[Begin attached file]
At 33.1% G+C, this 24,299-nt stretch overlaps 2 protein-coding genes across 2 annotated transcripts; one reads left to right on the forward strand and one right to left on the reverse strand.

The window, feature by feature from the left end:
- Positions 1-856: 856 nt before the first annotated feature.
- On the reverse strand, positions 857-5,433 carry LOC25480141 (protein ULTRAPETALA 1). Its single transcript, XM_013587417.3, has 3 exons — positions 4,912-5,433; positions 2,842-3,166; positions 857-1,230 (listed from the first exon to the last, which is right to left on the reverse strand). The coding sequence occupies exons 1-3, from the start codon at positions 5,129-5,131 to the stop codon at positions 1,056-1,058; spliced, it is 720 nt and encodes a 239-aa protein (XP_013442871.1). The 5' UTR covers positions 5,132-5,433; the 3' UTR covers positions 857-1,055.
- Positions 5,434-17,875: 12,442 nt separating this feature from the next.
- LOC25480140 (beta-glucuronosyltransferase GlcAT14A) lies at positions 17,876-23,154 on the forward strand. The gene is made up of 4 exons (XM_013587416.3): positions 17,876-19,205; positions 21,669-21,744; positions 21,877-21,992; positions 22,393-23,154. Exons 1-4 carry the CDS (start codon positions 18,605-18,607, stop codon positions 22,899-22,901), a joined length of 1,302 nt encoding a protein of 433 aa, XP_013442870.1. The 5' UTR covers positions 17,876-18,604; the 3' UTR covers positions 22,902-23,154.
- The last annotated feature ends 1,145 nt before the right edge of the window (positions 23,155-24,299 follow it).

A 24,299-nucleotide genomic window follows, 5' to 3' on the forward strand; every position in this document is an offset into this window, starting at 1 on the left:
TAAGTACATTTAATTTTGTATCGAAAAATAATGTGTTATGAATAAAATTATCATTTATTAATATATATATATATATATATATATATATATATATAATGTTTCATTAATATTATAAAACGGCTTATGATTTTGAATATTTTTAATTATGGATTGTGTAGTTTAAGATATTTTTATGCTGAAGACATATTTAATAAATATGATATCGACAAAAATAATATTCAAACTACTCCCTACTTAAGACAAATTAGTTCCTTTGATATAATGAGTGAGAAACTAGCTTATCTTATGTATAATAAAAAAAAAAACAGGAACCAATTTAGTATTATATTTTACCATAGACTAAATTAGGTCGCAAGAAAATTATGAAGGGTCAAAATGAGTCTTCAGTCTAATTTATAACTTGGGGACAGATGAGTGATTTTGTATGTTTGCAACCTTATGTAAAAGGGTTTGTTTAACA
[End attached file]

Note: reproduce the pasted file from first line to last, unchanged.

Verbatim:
At 33.1% G+C, this 24,299-nt stretch overlaps 2 protein-coding genes across 2 annotated transcripts; one reads left to right on the forward strand and one right to left on the reverse strand.

The window, feature by feature from the left end:
- Positions 1-856: 856 nt before the first annotated feature.
- On the reverse strand, positions 857-5,433 carry LOC25480141 (protein ULTRAPETALA 1). Its single transcript, XM_013587417.3, has 3 exons — positions 4,912-5,433; positions 2,842-3,166; positions 857-1,230 (listed from the first exon to the last, which is right to left on the reverse strand). The coding sequence occupies exons 1-3, from the start codon at positions 5,129-5,131 to the stop codon at positions 1,056-1,058; spliced, it is 720 nt and encodes a 239-aa protein (XP_013442871.1). The 5' UTR covers positions 5,132-5,433; the 3' UTR covers positions 857-1,055.
- Positions 5,434-17,875: 12,442 nt separating this feature from the next.
- LOC25480140 (beta-glucuronosyltransferase GlcAT14A) lies at positions 17,876-23,154 on the forward strand. The gene is made up of 4 exons (XM_013587416.3): positions 17,876-19,205; positions 21,669-21,744; positions 21,877-21,992; positions 22,393-23,154. Exons 1-4 carry the CDS (start codon positions 18,605-18,607, stop codon positions 22,899-22,901), a joined length of 1,302 nt encoding a protein of 433 aa, XP_013442870.1. The 5' UTR covers positions 17,876-18,604; the 3' UTR covers positions 22,902-23,154.
- The last annotated feature ends 1,145 nt before the right edge of the window (positions 23,155-24,299 follow it).

A 24,299-nucleotide genomic window follows, 5' to 3' on the forward strand; every position in this document is an offset into this window, starting at 1 on the left:
TAAGTACATTTAATTTTGTATCGAAAAATAATGTGTTATGAATAAAATTATCATTTATTAATATATATATATATATATATATATATATATATATAATGTTTCATTAATATTATAAAACGGCTTATGATTTTGAATATTTTTAATTATGGATTGTGTAGTTTAAGATATTTTTATGCTGAAGACATATTTAATAAATATGATATCGACAAAAATAATATTCAAACTACTCCCTACTTAAGACAAATTAGTTCCTTTGATATAATGAGTGAGAAACTAGCTTATCTTATGTATAATAAAAAAAAAAACAGGAACCAATTTAGTATTATATTTTACCATAGACTAAATTAGGTCGCAAGAAAATTATGAAGGGTCAAAATGAGTCTTCAGTCTAATTTATAACTTGGGGACAGATGAGTGATTTTGTATGTTTGCAACCTTATGTAAAAGGGTTTGTTTAACA